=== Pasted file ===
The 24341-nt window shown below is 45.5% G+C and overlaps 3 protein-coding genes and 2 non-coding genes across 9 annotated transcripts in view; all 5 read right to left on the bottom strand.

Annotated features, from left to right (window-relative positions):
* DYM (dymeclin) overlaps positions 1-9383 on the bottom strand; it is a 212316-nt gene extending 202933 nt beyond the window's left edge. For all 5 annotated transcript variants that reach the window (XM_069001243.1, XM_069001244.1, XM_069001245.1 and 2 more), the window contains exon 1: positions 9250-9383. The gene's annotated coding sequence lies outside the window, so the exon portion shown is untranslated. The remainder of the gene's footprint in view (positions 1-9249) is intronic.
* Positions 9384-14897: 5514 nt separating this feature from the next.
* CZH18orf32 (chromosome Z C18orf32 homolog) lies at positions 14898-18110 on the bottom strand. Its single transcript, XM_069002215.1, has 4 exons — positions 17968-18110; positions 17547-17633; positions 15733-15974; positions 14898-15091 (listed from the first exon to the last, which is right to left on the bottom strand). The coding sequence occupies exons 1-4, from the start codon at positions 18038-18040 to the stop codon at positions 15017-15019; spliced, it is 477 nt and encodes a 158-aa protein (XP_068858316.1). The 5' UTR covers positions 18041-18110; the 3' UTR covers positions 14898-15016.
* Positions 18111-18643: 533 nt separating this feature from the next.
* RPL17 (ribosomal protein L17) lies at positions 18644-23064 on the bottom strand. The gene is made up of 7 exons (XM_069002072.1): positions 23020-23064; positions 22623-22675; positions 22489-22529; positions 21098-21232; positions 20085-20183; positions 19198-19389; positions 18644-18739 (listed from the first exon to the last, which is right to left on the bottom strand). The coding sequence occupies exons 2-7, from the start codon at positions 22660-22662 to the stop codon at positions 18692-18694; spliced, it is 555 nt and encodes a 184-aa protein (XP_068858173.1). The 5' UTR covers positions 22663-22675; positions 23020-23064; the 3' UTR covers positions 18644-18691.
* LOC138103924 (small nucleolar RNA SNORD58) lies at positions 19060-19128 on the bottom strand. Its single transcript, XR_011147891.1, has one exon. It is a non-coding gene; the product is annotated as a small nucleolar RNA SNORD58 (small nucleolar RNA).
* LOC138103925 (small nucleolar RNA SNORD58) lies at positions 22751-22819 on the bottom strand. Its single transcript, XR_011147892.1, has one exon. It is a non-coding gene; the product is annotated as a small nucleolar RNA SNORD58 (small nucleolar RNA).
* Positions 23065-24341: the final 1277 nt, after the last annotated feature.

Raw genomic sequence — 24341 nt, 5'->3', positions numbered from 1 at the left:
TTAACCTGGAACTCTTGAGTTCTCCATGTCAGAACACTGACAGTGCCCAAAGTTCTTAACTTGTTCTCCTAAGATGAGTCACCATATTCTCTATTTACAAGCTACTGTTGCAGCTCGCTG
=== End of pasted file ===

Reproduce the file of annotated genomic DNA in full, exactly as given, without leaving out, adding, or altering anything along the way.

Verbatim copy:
The 24341-nt window shown below is 45.5% G+C and overlaps 3 protein-coding genes and 2 non-coding genes across 9 annotated transcripts in view; all 5 read right to left on the bottom strand.

Annotated features, from left to right (window-relative positions):
* DYM (dymeclin) overlaps positions 1-9383 on the bottom strand; it is a 212316-nt gene extending 202933 nt beyond the window's left edge. For all 5 annotated transcript variants that reach the window (XM_069001243.1, XM_069001244.1, XM_069001245.1 and 2 more), the window contains exon 1: positions 9250-9383. The gene's annotated coding sequence lies outside the window, so the exon portion shown is untranslated. The remainder of the gene's footprint in view (positions 1-9249) is intronic.
* Positions 9384-14897: 5514 nt separating this feature from the next.
* CZH18orf32 (chromosome Z C18orf32 homolog) lies at positions 14898-18110 on the bottom strand. Its single transcript, XM_069002215.1, has 4 exons — positions 17968-18110; positions 17547-17633; positions 15733-15974; positions 14898-15091 (listed from the first exon to the last, which is right to left on the bottom strand). The coding sequence occupies exons 1-4, from the start codon at positions 18038-18040 to the stop codon at positions 15017-15019; spliced, it is 477 nt and encodes a 158-aa protein (XP_068858316.1). The 5' UTR covers positions 18041-18110; the 3' UTR covers positions 14898-15016.
* Positions 18111-18643: 533 nt separating this feature from the next.
* RPL17 (ribosomal protein L17) lies at positions 18644-23064 on the bottom strand. The gene is made up of 7 exons (XM_069002072.1): positions 23020-23064; positions 22623-22675; positions 22489-22529; positions 21098-21232; positions 20085-20183; positions 19198-19389; positions 18644-18739 (listed from the first exon to the last, which is right to left on the bottom strand). The coding sequence occupies exons 2-7, from the start codon at positions 22660-22662 to the stop codon at positions 18692-18694; spliced, it is 555 nt and encodes a 184-aa protein (XP_068858173.1). The 5' UTR covers positions 22663-22675; positions 23020-23064; the 3' UTR covers positions 18644-18691.
* LOC138103924 (small nucleolar RNA SNORD58) lies at positions 19060-19128 on the bottom strand. Its single transcript, XR_011147891.1, has one exon. It is a non-coding gene; the product is annotated as a small nucleolar RNA SNORD58 (small nucleolar RNA).
* LOC138103925 (small nucleolar RNA SNORD58) lies at positions 22751-22819 on the bottom strand. Its single transcript, XR_011147892.1, has one exon. It is a non-coding gene; the product is annotated as a small nucleolar RNA SNORD58 (small nucleolar RNA).
* Positions 23065-24341: the final 1277 nt, after the last annotated feature.

Raw genomic sequence — 24341 nt, 5'->3', positions numbered from 1 at the left:
TTAACCTGGAACTCTTGAGTTCTCCATGTCAGAACACTGACAGTGCCCAAAGTTCTTAACTTGTTCTCCTAAGATGAGTCACCATATTCTCTATTTACAAGCTACTGTTGCAGCTCGCTG